John Robinson and Steven Martin of the University of Maryland conducted an analysis of U.S. national data of nearly 30,000 adults. They examined the activity patterns of happy and less happy people in the General Social Survey from 1975 to 2006.
The study authors found that happy people were more socially active, attended more religious services, voted more and read more newspapers.
The study, published in the Social Indicators Research, also notes that TV watching requires very little activity compared with other leisure activities. TV viewers don't have to go anywhere, dress up, find company, plan ahead, expend energy, do any work or pay for anything, the researchers said.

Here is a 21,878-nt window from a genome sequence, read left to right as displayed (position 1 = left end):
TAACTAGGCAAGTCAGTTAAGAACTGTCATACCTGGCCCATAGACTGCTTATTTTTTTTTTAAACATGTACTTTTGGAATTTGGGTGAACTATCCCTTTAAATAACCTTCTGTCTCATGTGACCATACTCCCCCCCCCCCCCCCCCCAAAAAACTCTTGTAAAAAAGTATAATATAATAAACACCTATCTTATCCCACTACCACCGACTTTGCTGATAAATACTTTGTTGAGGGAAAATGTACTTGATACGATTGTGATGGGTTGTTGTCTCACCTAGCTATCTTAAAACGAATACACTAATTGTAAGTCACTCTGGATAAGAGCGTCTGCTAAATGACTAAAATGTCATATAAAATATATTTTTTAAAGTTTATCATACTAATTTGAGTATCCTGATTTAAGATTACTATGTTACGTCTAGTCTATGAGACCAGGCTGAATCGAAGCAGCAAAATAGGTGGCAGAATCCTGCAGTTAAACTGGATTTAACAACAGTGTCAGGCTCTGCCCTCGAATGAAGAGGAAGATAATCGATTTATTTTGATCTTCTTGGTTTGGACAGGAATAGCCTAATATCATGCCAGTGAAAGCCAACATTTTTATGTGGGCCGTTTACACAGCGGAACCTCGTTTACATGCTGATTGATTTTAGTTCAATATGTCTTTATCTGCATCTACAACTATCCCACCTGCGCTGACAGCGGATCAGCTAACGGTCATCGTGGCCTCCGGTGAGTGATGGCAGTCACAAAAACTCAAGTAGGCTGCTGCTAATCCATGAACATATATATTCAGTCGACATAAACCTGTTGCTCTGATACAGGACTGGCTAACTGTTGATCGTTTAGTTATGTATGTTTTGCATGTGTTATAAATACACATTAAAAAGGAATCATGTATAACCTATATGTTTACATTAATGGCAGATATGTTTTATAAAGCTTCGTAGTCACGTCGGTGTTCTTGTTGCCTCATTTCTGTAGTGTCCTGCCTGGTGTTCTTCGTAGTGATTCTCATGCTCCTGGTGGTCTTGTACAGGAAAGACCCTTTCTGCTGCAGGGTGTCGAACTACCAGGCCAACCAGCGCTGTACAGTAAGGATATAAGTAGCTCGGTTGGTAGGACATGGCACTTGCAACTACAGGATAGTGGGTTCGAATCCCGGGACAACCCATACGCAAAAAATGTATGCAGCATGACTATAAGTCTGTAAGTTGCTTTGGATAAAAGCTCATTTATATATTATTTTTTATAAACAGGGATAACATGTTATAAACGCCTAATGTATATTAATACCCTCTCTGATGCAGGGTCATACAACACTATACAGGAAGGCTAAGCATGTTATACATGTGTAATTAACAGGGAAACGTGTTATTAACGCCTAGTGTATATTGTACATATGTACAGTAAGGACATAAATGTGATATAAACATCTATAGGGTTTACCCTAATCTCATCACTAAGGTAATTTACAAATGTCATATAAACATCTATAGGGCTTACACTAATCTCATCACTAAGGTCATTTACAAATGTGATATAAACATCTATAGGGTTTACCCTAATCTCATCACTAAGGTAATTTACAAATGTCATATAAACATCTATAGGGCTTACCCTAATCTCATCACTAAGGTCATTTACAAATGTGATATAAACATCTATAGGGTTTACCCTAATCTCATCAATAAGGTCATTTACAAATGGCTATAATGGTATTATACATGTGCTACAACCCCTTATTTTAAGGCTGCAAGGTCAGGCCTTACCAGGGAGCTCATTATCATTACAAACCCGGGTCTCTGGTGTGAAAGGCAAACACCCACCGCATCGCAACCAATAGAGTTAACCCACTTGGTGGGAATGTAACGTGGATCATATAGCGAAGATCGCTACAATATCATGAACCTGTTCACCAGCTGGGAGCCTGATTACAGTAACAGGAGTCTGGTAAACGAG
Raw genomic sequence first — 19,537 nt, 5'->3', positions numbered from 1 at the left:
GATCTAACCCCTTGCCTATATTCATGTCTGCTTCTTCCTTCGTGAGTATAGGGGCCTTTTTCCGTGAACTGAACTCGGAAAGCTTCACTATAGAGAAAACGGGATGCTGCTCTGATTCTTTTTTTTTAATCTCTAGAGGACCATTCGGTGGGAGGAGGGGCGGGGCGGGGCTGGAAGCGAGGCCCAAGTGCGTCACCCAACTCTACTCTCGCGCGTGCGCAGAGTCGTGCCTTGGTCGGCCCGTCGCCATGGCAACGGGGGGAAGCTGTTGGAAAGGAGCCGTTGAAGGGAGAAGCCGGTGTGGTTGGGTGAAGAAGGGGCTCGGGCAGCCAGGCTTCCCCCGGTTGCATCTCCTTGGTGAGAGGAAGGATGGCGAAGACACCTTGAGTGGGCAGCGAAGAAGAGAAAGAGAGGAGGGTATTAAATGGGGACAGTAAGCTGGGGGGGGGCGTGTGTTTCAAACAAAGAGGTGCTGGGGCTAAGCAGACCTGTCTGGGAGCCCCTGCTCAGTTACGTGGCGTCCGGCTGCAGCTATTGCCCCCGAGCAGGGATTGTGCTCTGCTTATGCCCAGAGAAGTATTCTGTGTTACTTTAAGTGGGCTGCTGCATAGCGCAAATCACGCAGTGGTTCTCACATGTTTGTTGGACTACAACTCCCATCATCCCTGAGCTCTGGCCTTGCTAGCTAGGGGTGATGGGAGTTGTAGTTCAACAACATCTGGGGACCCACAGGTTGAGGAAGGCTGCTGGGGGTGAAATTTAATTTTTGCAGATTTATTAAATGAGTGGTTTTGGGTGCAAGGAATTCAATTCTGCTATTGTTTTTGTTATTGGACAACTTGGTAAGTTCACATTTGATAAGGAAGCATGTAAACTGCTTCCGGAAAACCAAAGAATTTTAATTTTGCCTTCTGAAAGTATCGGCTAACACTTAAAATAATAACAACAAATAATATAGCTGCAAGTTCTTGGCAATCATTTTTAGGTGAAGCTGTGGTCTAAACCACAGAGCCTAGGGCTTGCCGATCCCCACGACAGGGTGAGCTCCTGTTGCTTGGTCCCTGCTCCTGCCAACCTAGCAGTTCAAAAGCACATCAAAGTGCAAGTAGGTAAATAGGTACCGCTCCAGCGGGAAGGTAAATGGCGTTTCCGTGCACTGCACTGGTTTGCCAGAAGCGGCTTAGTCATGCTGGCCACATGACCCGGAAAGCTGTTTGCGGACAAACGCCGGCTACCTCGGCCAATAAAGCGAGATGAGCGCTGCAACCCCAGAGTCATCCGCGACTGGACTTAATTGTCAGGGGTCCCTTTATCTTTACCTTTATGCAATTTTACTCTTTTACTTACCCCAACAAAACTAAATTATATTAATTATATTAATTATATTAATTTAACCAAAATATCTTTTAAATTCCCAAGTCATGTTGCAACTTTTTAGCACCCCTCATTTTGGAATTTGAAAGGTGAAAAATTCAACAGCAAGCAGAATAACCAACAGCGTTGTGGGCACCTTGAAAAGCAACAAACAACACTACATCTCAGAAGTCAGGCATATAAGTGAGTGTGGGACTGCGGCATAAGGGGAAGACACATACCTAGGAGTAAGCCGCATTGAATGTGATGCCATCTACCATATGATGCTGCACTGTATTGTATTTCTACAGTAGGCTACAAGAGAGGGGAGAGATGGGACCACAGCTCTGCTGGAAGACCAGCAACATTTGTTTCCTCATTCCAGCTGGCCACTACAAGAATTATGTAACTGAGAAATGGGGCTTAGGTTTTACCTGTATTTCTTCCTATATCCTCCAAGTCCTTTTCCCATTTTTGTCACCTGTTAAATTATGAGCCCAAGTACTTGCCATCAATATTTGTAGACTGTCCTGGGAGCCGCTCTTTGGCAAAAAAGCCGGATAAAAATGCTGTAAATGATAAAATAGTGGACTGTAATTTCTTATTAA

The lack of effort required probably accounts for why TV watching takes up more than half of Americans' free time, the study said.
The study found that 51 percent of unhappy people were more likely to have unwanted extra time on their hands compared with very happy people, at 19 percent, and to feel rushed for time -- 35 percent versus 23 percent.
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